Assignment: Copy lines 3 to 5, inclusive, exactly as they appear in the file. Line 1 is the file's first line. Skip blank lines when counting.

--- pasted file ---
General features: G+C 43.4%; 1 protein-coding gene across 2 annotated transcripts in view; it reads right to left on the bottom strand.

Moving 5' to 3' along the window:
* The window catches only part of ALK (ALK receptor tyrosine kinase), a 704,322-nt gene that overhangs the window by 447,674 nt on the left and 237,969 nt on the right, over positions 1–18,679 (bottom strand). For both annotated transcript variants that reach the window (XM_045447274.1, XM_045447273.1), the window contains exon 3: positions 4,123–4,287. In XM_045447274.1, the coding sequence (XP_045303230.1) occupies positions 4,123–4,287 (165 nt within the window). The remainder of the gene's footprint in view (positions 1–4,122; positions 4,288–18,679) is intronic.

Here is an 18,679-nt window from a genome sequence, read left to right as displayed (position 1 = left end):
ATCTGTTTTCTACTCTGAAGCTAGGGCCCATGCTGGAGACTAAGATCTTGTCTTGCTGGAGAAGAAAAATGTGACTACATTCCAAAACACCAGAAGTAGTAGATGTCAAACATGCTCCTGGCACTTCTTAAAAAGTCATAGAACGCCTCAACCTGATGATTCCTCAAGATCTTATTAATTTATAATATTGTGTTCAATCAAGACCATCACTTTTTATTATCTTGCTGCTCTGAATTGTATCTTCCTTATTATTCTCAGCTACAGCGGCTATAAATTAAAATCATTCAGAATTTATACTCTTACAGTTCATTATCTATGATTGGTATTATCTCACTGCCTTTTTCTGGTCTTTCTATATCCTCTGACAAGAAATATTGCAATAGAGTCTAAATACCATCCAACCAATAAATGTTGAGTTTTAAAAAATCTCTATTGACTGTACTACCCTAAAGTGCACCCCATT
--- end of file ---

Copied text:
* The window catches only part of ALK (ALK receptor tyrosine kinase), a 704,322-nt gene that overhangs the window by 447,674 nt on the left and 237,969 nt on the right, over positions 1–18,679 (bottom strand). For both annotated transcript variants that reach the window (XM_045447274.1, XM_045447273.1), the window contains exon 3: positions 4,123–4,287. In XM_045447274.1, the coding sequence (XP_045303230.1) occupies positions 4,123–4,287 (165 nt within the window). The remainder of the gene's footprint in view (positions 1–4,122; positions 4,288–18,679) is intronic.

Here is an 18,679-nt window from a genome sequence, read left to right as displayed (position 1 = left end):
ATCTGTTTTCTACTCTGAAGCTAGGGCCCATGCTGGAGACTAAGATCTTGTCTTGCTGGAGAAGAAAAATGTGACTACATTCCAAAACACCAGAAGTAGTAGATGTCAAACATGCTCCTGGCACTTCTTAAAAAGTCATAGAACGCCTCAACCTGATGATTCCTCAAGATCTTATTAATTTATAATATTGTGTTCAATCAAGACCATCACTTTTTATTATCTTGCTGCTCTGAATTGTATCTTCCTTATTATTCTCAGCTACAGCGGCTATAAATTAAAATCATTCAGAATTTATACTCTTACAGTTCATTATCTATGATTGGTATTATCTCACTGCCTTTTTCTGGTCTTTCTATATCCTCTGACAAGAAATATTGCAATAGAGTCTAAATACCATCCAACCAATAAATGTTGAGTTTTAAAAAATCTCTATTGACTGTACTACCCTAAAGTGCACCCCATT